A value R2 for the second change point X2 is then determined. Graphically, this value R2 may be at the geometric center of a quadrilateral QL connecting the upper and lower bounds of the third and fourth m-bit words w3 and w4. Thus, the value R2 may be found at the intersection of the quadrilateral's two diagonals.
Next, the values of the first to third m-bits words w1 to w3 (that is, the words in the constant run) are interpolated (block 114). If a linear interpolation is used, a value Δ may be computed, where
The quantity dX2−X1 represents the distance between the initial and second change points X1 and X2. The distance may be expressed as a number of words. Thus, the first m-bit word w1 may have a value of R1+Δ/2, the second m-bit word may have a value of R1+3Δ/2, and the third m-bit word w2 may have a value of R1+5Δ/2. Interpolated values are indicated by the dark circles.
The interpolated values are clipped if necessary. Clipping is performed so that the interpolated m-bit values, if scaled back by m−n bits, retain their original n-bit values. Clipping is not performed in the example shown in FIG. 6. However, examples of clipping are given in FIGS. 7 and 8, which will be described below.
If all of the n-bit words in the row have not been filtered (block 116), the next constant run of m-bit words is skipped (block 110) until a third change point X3 has been identified (block 112). Values for the m-bit words w4 to w8 are interpolated between the second and third change points R2 and R3 (block 114). In analogy with the initial change point of a row, a value R4 for the final change point is an imaginary one to the right of the final sample X4.
After values for all of the m-bit words in the row have been determined (block 116), the row of m-bit words is written to the filtered image file 26 (block 118), and the next row of n-bit words is accessed (blocks 120, 122 and 104) and filtered (blocks 106 to 116). After all of the rows have been filtered (block 120), the filtering is finished and the filtered image file 26 is closed (block 124).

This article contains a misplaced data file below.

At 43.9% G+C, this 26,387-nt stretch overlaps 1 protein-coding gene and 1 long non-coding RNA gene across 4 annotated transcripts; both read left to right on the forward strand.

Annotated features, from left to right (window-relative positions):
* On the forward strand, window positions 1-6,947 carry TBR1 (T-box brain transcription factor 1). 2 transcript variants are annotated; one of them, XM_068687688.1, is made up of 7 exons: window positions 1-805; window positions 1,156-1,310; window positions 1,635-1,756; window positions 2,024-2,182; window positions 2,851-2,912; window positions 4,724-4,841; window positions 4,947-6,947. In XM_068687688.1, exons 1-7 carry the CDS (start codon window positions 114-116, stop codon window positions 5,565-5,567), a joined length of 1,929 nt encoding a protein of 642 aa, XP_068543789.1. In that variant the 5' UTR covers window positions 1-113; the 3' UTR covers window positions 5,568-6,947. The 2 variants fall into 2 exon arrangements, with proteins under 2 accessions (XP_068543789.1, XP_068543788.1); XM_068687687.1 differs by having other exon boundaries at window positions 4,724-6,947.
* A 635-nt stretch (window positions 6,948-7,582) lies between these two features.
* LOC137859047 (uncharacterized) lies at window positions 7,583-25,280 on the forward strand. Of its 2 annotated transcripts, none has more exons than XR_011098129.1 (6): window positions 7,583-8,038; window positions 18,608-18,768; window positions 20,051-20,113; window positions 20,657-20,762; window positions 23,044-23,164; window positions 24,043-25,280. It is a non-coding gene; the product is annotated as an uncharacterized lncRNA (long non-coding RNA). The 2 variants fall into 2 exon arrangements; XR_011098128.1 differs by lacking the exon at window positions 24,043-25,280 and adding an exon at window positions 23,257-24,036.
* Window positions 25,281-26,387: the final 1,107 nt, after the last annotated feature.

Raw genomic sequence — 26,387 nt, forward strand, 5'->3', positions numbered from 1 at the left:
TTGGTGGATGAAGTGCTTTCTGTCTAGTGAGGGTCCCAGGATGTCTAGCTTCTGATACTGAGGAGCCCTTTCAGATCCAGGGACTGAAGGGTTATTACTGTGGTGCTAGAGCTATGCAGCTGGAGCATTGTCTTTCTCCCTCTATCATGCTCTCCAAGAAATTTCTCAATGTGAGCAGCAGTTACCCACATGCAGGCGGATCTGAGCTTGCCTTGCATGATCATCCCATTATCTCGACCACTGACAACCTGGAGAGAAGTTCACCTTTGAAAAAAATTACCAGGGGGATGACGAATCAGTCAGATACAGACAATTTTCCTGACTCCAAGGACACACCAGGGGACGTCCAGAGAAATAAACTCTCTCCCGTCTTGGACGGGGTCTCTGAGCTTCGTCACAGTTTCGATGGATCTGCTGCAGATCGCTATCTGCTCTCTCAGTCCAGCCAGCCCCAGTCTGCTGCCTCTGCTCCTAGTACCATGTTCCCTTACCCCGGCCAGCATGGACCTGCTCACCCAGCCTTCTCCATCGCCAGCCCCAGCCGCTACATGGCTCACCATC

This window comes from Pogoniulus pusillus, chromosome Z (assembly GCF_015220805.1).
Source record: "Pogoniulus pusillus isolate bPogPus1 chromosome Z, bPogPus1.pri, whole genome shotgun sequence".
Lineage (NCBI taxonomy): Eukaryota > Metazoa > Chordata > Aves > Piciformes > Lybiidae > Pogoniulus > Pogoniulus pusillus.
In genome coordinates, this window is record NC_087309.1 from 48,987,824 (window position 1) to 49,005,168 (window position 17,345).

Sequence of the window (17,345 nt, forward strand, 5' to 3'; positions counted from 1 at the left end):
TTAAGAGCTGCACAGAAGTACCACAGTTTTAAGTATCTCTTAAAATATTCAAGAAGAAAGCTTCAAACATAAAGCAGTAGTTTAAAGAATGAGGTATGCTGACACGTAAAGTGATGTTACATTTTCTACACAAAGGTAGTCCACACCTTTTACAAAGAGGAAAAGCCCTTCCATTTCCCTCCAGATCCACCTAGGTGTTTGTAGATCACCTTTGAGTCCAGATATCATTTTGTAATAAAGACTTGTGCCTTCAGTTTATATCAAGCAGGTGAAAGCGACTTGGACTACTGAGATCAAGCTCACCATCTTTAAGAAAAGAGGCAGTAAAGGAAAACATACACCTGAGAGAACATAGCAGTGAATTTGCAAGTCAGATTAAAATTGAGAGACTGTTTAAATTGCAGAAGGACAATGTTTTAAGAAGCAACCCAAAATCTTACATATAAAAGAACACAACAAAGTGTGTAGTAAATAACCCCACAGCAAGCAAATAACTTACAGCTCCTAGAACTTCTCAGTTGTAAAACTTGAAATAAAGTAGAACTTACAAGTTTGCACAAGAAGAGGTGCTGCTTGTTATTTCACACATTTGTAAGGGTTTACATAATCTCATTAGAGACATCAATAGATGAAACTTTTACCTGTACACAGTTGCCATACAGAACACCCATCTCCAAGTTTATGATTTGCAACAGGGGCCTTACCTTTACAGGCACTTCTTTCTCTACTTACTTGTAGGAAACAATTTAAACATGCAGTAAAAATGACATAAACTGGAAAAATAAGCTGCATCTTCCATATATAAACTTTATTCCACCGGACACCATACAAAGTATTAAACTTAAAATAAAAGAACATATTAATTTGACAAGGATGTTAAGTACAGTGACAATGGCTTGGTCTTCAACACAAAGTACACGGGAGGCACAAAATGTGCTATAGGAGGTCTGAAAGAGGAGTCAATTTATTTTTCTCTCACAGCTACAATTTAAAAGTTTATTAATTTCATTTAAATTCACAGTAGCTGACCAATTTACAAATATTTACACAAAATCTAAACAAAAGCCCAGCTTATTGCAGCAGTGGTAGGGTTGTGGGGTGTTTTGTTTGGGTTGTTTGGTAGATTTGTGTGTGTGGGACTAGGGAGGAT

According to a graphical interpretation of the filtering, the interpolated values of the m-bit words are allowed to vary within a tunnel defined by the upper and lower bounds of the m-bit words. The width of the tunnel is equal to the quantization uncertainty of 2m−n−1 counts on the m bit scale. As can be seen from FIG. 5, the values of the interpolated words w1 to w3 and w4 to w8 increase incrementally. By avoiding abrupt changes in values of the m-bit words, visibility of contours lines and other artifacts is reduced.
Reference is now made to FIG. 7, which illustrates a clipping operation. Values R1 and R2 for first and second change points X1 and X2 are determined, and values for first to third words w1 to w3 are interpolated. All three values lie within the upper and lower bounds; therefore, clipping is not performed.
A value R3 for a third change point X3 is determined, and values for fourth to sixth words w4 to w6 are interpolated between the second and third change point values R2 and R3. The interpolated value of the sixth word w6 lies above the upper limit of the tunnel, as indicated by the rectangle v1. If the interpolated value of the sixth word w6 was not clipped and thereafter quantized back to n bits, the original value of the requantized sixth word w6 would not be preserved. Therefore, the sixth m-bit word w6 is clipped at its upper bound. That is, the value of the sixth word w6 is set equal to its upper bound. The value of the sixth word w6 is indicated by a dark circle v2.